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Black, French, and African is the first biography in English of the extraordinary poet, politician and intellectual Léopold Sédar Senghor. As a prizewinning poet in French, Senghor was the first African to be elected to the Académie Française for his contribution to French culture; as a statesman, he was the first president of independent Senegal from 1961 to 1980, a nation still among the most democratic in Africa; as an intellectual, he was an originator of the theory of Négritude—a term that to him meant “the manner of self-expression of the black character, the black world, black civilization”—and a leader of West African independence.
Through her sleuthing, interviewing, and ferreting out details over a period of years, Janet Vaillant has drawn a captivating multi-dimensional portrait of this unusual man. She introduces us to Senghor the child, through descriptions of his family, the traditional culture of the Serer people of Senegal, and the system of French colonialism that gave him his contradictory sense of “place”; then to Senghor the young man, as he pursued his academic and literary education in Paris of the late 1920s. Finally, she moves on to his involvement in this special fraternity of “men of color” that crystallized in Paris in the mid 1930s and that fostered the theory of Negritude for which Senghor became such an articulate spokesman.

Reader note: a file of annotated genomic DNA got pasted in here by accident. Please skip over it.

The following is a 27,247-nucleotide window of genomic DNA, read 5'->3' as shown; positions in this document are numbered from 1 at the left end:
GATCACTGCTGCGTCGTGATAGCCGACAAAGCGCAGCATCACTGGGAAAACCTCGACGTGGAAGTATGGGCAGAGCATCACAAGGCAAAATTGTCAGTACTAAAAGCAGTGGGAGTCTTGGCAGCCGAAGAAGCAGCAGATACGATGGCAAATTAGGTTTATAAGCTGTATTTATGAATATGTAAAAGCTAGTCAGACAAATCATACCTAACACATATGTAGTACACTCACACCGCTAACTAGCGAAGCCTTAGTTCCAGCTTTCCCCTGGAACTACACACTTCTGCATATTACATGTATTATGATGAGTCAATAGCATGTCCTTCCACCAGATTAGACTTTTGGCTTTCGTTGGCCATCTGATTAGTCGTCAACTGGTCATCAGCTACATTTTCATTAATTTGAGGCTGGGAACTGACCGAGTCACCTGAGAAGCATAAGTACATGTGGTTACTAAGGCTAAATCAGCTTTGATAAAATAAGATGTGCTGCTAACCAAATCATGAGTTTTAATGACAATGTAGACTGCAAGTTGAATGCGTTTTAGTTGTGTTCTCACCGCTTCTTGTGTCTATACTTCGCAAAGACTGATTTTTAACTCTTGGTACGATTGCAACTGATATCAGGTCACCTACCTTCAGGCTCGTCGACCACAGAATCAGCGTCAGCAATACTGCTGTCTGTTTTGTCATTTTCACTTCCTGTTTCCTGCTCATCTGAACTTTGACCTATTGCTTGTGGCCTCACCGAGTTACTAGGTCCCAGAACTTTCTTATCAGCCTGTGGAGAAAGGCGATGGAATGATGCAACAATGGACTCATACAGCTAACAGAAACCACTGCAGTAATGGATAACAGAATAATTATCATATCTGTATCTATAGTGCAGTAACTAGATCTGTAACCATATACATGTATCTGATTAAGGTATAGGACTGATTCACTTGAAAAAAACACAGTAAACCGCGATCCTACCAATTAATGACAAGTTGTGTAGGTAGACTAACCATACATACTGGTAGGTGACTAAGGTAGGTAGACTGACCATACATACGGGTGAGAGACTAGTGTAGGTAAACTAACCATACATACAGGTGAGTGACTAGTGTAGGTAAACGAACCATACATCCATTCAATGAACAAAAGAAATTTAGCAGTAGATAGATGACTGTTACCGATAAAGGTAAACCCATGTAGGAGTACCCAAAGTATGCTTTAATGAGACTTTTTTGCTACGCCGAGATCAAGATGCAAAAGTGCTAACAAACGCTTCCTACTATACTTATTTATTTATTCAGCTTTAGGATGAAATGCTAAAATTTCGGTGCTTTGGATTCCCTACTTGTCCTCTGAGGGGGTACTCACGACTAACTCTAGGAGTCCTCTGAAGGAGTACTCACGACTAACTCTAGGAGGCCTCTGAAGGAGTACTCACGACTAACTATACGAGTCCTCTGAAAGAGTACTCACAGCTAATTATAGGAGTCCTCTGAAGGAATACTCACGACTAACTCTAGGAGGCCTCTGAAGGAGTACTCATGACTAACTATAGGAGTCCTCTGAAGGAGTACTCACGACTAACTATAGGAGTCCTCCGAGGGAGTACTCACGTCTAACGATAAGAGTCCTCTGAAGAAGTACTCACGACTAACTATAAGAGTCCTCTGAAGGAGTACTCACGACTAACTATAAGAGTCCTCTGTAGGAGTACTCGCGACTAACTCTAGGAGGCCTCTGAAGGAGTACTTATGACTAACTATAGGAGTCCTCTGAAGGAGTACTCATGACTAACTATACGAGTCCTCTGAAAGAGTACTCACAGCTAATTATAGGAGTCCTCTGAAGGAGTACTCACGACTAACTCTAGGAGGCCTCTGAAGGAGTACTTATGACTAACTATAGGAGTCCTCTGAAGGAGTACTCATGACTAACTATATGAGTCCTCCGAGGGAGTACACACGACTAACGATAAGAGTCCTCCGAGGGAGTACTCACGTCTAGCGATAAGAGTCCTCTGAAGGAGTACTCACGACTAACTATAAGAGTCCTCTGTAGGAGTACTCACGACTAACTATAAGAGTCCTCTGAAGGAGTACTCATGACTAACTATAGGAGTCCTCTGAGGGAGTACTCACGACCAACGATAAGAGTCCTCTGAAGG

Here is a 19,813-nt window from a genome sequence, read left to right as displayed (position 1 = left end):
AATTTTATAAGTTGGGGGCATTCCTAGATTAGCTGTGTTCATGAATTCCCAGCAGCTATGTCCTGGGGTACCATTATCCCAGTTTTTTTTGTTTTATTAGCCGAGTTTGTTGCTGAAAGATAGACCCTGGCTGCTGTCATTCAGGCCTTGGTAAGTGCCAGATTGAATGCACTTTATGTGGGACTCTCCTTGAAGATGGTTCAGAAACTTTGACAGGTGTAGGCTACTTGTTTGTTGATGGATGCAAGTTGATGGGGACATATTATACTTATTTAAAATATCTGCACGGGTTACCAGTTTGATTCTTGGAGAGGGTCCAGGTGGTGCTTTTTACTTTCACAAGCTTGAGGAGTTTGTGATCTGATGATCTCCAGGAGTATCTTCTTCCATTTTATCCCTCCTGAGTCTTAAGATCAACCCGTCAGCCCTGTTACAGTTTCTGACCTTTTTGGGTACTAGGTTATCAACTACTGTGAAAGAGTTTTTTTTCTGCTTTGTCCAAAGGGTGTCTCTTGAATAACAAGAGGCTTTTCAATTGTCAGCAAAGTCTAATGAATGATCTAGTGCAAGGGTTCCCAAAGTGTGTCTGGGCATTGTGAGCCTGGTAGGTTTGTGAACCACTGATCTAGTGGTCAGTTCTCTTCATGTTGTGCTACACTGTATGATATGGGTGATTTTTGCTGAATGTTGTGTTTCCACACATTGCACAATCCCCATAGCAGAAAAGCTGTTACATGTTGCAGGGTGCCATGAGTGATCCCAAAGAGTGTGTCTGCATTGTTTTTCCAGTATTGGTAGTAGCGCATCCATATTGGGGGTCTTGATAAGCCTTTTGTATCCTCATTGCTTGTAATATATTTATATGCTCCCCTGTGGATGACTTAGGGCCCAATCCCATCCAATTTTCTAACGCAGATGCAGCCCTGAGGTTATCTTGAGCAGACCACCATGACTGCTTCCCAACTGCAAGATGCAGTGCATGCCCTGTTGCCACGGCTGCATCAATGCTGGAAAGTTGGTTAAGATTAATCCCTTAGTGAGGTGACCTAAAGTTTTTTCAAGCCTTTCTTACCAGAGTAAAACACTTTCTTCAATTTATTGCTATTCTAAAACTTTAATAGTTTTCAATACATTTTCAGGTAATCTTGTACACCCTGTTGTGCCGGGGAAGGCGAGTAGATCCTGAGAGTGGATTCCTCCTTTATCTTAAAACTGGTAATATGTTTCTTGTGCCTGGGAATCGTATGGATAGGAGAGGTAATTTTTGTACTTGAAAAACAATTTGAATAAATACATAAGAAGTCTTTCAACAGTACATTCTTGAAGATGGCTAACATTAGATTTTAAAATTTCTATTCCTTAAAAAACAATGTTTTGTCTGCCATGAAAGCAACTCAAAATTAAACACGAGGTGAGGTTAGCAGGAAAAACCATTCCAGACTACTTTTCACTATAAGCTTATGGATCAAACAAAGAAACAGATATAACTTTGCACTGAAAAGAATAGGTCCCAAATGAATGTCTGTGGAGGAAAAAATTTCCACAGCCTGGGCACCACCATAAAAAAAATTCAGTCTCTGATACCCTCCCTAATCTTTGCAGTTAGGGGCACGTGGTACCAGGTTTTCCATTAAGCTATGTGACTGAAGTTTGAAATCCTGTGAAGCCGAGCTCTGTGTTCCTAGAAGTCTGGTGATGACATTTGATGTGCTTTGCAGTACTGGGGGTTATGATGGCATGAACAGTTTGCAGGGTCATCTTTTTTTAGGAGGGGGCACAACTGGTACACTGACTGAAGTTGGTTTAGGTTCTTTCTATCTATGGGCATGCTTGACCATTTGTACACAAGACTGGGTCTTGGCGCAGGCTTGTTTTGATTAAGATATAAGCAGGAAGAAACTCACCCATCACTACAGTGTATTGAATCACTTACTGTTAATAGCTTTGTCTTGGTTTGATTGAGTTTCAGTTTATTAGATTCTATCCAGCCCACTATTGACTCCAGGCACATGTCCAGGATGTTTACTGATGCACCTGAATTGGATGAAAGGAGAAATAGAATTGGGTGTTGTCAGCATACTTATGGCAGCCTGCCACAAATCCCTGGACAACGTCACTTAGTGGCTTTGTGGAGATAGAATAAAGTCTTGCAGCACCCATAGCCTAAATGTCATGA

Senghor’s biography contributes to an understanding of postindependence African leadership as well as French and African-American intellectual history and literature. Vaillant examines links between his personal experience, his political work, and his poetry, and the effects of his political ideology on state-building. She also provides us with larger context in which Senghor worked—his debts and contributions to the writing and thinking of blacks in America and France, and his importance as a leader of a colonized people dealing with the industrialized West.